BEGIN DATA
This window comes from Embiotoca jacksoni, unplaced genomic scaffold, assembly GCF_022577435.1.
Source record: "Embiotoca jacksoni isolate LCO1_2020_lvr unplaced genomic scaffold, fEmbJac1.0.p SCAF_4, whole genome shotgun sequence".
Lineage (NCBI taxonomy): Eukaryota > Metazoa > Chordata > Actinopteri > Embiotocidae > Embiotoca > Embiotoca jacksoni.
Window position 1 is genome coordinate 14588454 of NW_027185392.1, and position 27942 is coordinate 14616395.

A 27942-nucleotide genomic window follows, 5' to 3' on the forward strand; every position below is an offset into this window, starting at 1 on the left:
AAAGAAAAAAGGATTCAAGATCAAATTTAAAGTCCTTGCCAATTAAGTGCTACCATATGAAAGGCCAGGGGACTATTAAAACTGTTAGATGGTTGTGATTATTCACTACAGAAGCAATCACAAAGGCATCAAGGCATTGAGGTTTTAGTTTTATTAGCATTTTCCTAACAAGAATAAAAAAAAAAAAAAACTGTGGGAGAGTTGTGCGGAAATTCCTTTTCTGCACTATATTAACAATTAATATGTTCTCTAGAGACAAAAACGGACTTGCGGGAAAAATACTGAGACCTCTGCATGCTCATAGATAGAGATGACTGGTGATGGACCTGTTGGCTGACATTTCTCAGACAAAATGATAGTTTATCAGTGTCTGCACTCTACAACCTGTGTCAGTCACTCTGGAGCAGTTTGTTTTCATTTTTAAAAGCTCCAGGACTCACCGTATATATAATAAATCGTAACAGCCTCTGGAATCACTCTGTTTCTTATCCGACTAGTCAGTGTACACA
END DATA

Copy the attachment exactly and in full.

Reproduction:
This window comes from Embiotoca jacksoni, unplaced genomic scaffold, assembly GCF_022577435.1.
Source record: "Embiotoca jacksoni isolate LCO1_2020_lvr unplaced genomic scaffold, fEmbJac1.0.p SCAF_4, whole genome shotgun sequence".
Lineage (NCBI taxonomy): Eukaryota > Metazoa > Chordata > Actinopteri > Embiotocidae > Embiotoca > Embiotoca jacksoni.
Window position 1 is genome coordinate 14588454 of NW_027185392.1, and position 27942 is coordinate 14616395.

A 27942-nucleotide genomic window follows, 5' to 3' on the forward strand; every position below is an offset into this window, starting at 1 on the left:
AAAGAAAAAAGGATTCAAGATCAAATTTAAAGTCCTTGCCAATTAAGTGCTACCATATGAAAGGCCAGGGGACTATTAAAACTGTTAGATGGTTGTGATTATTCACTACAGAAGCAATCACAAAGGCATCAAGGCATTGAGGTTTTAGTTTTATTAGCATTTTCCTAACAAGAATAAAAAAAAAAAAAAACTGTGGGAGAGTTGTGCGGAAATTCCTTTTCTGCACTATATTAACAATTAATATGTTCTCTAGAGACAAAAACGGACTTGCGGGAAAAATACTGAGACCTCTGCATGCTCATAGATAGAGATGACTGGTGATGGACCTGTTGGCTGACATTTCTCAGACAAAATGATAGTTTATCAGTGTCTGCACTCTACAACCTGTGTCAGTCACTCTGGAGCAGTTTGTTTTCATTTTTAAAAGCTCCAGGACTCACCGTATATATAATAAATCGTAACAGCCTCTGGAATCACTCTGTTTCTTATCCGACTAGTCAGTGTACACA